For-Profit Colleges and Universities
Their Markets, Regulation, Performance, and Place in Higher Education

Foreword by Marc Tucker
Cloth: 978 1 57922 424 0
Price: $95.00  
Published: February 2010  

Paper: 978 1 57922 425 7
Price: $29.95  
Published: January 2010  

Ebook: 978 1 57922 528 5
Price: $23.99   About E-Books
Published: March 2012  

Lib Ebook: 978 1 57922 527 8
Price: $95.00   About Library E-book
Published: March 2012  

Publisher: Stylus Publishing
224 pp., 6" x 9"
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Do for-profit colleges and universities (FPCUs) pose a threat to traditional providers of higher education, or do they play a vital role at a time when the capacity of public and private non-profits to meet demand is constrained? With the US no longer the leader in developing a college-educated workforce, can FPCUs help redress the competitive gap? What can be learned from the management practices and growth of FPCUs – that now number close to 3,000 institutions in the US – whose increase in enrollments has out-paced that of traditional institutions, and who now grant around 8% of all degrees?

This book offers a clear-eyed and balanced analysis of for-profit colleges and universities, reviewing their history, business strategies, and management practices; setting them in the context of marketplace conditions, the framework of public policy and government regulations; and viewing them in the light of the public good.

Individual chapters variously explore FPCU’s governance, how they develop courses and programs, and the way they define faculty work; present findings from in-depth interviews with part-time and full-time faculty to understand how external forces and the imperative of profit generation affect faculty roles and responsibilities of faculty; analyze policy considerations that affect FPCUs, including federal regulation and oversight, accountability and assessment, and the legal and regulatory issues FPCUs face internationally; and finally address the notion of academic freedom and the distribution of public monies to FPCUs.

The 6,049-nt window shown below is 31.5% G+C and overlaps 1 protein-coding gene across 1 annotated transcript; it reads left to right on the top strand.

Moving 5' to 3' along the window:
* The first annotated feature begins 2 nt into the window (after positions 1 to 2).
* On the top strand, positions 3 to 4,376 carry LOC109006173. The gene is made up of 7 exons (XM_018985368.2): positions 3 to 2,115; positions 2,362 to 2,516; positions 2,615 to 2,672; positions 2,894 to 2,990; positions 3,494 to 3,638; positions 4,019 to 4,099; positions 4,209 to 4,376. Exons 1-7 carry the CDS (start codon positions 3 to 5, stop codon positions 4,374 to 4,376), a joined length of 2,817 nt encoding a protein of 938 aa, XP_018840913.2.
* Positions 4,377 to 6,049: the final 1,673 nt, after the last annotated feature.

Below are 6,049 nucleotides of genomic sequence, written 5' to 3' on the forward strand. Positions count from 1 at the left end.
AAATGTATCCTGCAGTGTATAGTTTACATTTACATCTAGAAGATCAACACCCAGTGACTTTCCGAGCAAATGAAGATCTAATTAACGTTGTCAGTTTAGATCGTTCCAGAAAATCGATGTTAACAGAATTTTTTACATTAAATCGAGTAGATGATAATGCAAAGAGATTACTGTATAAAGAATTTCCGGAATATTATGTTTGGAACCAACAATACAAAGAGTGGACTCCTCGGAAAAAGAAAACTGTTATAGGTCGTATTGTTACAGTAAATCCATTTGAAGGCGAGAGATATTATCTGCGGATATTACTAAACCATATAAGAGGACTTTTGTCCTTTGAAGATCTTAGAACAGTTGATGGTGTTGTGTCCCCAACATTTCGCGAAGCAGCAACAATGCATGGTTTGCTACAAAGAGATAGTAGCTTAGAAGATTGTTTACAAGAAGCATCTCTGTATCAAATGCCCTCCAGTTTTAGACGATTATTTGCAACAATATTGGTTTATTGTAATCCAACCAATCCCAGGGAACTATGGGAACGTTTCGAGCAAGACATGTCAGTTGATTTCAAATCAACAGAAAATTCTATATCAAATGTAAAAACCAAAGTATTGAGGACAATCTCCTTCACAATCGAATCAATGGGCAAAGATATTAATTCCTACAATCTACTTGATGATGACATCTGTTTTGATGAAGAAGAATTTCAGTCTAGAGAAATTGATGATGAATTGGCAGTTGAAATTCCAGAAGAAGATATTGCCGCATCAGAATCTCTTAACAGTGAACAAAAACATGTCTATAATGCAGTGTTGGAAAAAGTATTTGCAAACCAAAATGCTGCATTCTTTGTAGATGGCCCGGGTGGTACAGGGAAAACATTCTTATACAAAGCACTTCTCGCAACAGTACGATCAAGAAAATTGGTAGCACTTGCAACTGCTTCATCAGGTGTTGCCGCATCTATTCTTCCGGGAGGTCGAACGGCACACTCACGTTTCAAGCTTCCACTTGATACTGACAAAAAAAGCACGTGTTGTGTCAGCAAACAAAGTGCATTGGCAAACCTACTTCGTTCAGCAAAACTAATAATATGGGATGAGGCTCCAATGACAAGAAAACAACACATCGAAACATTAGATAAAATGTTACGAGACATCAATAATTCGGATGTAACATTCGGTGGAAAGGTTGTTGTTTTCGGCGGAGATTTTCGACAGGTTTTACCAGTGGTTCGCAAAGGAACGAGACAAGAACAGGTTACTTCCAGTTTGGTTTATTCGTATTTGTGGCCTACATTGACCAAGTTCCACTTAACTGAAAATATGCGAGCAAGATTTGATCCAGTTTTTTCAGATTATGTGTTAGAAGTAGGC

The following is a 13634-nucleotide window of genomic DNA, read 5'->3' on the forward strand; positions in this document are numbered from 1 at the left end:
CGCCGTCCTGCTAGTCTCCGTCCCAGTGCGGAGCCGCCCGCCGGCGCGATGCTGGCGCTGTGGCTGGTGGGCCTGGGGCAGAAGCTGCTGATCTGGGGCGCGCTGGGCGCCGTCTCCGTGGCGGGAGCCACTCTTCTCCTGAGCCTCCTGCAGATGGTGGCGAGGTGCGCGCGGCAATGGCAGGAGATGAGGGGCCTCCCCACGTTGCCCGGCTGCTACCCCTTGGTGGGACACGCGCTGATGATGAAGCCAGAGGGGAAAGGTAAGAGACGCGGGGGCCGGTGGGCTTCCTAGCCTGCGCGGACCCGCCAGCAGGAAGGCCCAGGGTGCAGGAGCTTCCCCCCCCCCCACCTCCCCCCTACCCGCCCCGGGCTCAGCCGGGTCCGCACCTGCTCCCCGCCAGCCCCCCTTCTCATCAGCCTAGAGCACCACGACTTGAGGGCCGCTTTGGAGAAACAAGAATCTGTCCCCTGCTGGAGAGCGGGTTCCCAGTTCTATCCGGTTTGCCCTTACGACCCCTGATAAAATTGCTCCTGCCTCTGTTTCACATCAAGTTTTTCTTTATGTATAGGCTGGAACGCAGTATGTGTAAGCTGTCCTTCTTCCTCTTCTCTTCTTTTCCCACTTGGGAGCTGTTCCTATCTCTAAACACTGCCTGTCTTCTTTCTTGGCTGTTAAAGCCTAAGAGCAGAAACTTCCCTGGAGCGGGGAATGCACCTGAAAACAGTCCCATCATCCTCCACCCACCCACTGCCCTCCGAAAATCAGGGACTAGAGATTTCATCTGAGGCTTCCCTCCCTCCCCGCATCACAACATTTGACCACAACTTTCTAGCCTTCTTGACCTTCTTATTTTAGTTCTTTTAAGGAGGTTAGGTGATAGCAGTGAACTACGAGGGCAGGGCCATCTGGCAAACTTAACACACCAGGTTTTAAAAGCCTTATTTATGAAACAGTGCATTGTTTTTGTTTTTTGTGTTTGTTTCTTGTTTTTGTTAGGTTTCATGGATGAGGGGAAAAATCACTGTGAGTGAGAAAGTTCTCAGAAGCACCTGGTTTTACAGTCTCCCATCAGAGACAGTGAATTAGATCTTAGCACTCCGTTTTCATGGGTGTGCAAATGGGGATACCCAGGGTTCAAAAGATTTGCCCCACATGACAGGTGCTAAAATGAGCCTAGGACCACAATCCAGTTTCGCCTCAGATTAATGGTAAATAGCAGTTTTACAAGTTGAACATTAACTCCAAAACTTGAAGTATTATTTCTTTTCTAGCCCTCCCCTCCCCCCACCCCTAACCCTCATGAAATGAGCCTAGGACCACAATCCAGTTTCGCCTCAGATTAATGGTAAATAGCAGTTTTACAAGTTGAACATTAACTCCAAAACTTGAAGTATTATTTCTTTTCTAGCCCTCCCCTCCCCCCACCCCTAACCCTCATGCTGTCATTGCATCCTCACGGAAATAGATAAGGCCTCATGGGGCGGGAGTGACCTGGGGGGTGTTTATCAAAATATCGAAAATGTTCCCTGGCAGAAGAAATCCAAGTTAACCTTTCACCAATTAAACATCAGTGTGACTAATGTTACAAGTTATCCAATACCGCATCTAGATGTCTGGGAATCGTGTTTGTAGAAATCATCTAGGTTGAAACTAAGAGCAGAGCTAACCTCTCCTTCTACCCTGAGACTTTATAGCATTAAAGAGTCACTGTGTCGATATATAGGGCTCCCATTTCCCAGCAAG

Looking beyond FPCUs’ current strategy of offering career programming to non-traditional students, the book reveals how they are positioning themselves to meet future market needs by developing new programs targeting a wider group of students.

Recognizing that FPCUs are more developing than fully developed, the authors convey both the current state and the unresolved issues facing these businesses, and, in so doing, surface enduring topics that face all of post-secondary education.

Table of Contents:
Foreword Marc Tucker
1) For-Profit Colleges and Universities in a Knowledge Economy—Guilbert C. Hentschke, Vicente M. Lechuga, & William G. Tierney
2) Evolving Markets of For-profit Higher Education—Guilbert C. Hentschke
3) Who are they? And what do they do?—Vicente M. Lechuga
4) Differences in Academic Work at Traditional and For-Profit Postsecondary Institutions: Policy Implications for Academic Freedom—William G. Tierney & Vicente M. Lechuga
5) Markets, Regulation, and Performance in Higher Education—Mark L. Pelesh
6) Accreditation and Accountability: The Role of For-Profit Education and National Accrediting Agencies—Elise Scanlon and Michale S. McComis
7) A Global Perspective on For-Profit Higher Education—Kevin Kinser
8) The Public Good in a Changing Economy—William G. Tierney
Appendix A
Appendix B
Appendix C
Contributors
Index


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Reviews & Endorsements:
“Until now, much about this growing sector of higher education—its student consumers, its faculty and faculty governance, market forces, hiring records, workforce preparation roles, policies and considerations of the public good—remained hidden or obscure. This work draws together both on-site research and widely disparate resources to give us a much richer and more detailed picture of the for-profit market and the students it serves. It also makes clear, however, the potential student groups traditional colleges and universities cannot, or will not, serve, or has not served well in the past.”
- Yvonna S. Lincoln, Ruth Harrington Chair of Educational Administration & Distinguished Professor of Higher Education, Dept. of Educational Admin. & Human Resource Development , Texas A&M
”The authors and editors shed dispassionate light on one of the least understood, yet vital, sectors in American higher education—market funded colleges and universities. Given the growing imperative to increase dramatically the education levels of all Americans – not just those for whom college is ‘bred in the bone’ – this is a must read for what it says both about this vibrant arena, but also the implications for the rest of post-secondary education.”
- Harris N. Miller, President and CEO , Career College Association